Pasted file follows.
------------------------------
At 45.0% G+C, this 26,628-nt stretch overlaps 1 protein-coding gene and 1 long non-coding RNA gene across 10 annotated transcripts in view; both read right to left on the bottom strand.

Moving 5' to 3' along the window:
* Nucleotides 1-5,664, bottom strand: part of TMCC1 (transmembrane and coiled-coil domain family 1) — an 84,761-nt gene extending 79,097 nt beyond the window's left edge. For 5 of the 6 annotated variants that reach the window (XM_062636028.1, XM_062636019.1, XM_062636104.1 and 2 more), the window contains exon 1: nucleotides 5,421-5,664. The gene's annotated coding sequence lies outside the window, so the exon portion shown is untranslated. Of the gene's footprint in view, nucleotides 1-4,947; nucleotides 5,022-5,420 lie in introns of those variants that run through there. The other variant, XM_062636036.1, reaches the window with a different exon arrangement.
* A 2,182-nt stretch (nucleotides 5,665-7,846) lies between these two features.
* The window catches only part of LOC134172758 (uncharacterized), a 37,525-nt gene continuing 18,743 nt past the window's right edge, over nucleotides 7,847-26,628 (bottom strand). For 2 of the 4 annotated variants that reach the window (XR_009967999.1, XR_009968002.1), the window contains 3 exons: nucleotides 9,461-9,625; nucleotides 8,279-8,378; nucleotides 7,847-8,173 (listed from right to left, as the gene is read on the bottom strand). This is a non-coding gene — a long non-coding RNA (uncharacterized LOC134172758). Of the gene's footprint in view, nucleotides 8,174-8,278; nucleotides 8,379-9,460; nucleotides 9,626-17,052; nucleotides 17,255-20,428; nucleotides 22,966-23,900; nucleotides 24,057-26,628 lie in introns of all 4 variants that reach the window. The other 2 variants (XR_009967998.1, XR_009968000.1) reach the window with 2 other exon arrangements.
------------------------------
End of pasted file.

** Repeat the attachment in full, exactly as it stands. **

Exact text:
At 45.0% G+C, this 26,628-nt stretch overlaps 1 protein-coding gene and 1 long non-coding RNA gene across 10 annotated transcripts in view; both read right to left on the bottom strand.

Moving 5' to 3' along the window:
* Nucleotides 1-5,664, bottom strand: part of TMCC1 (transmembrane and coiled-coil domain family 1) — an 84,761-nt gene extending 79,097 nt beyond the window's left edge. For 5 of the 6 annotated variants that reach the window (XM_062636028.1, XM_062636019.1, XM_062636104.1 and 2 more), the window contains exon 1: nucleotides 5,421-5,664. The gene's annotated coding sequence lies outside the window, so the exon portion shown is untranslated. Of the gene's footprint in view, nucleotides 1-4,947; nucleotides 5,022-5,420 lie in introns of those variants that run through there. The other variant, XM_062636036.1, reaches the window with a different exon arrangement.
* A 2,182-nt stretch (nucleotides 5,665-7,846) lies between these two features.
* The window catches only part of LOC134172758 (uncharacterized), a 37,525-nt gene continuing 18,743 nt past the window's right edge, over nucleotides 7,847-26,628 (bottom strand). For 2 of the 4 annotated variants that reach the window (XR_009967999.1, XR_009968002.1), the window contains 3 exons: nucleotides 9,461-9,625; nucleotides 8,279-8,378; nucleotides 7,847-8,173 (listed from right to left, as the gene is read on the bottom strand). This is a non-coding gene — a long non-coding RNA (uncharacterized LOC134172758). Of the gene's footprint in view, nucleotides 8,174-8,278; nucleotides 8,379-9,460; nucleotides 9,626-17,052; nucleotides 17,255-20,428; nucleotides 22,966-23,900; nucleotides 24,057-26,628 lie in introns of all 4 variants that reach the window. The other 2 variants (XR_009967998.1, XR_009968000.1) reach the window with 2 other exon arrangements.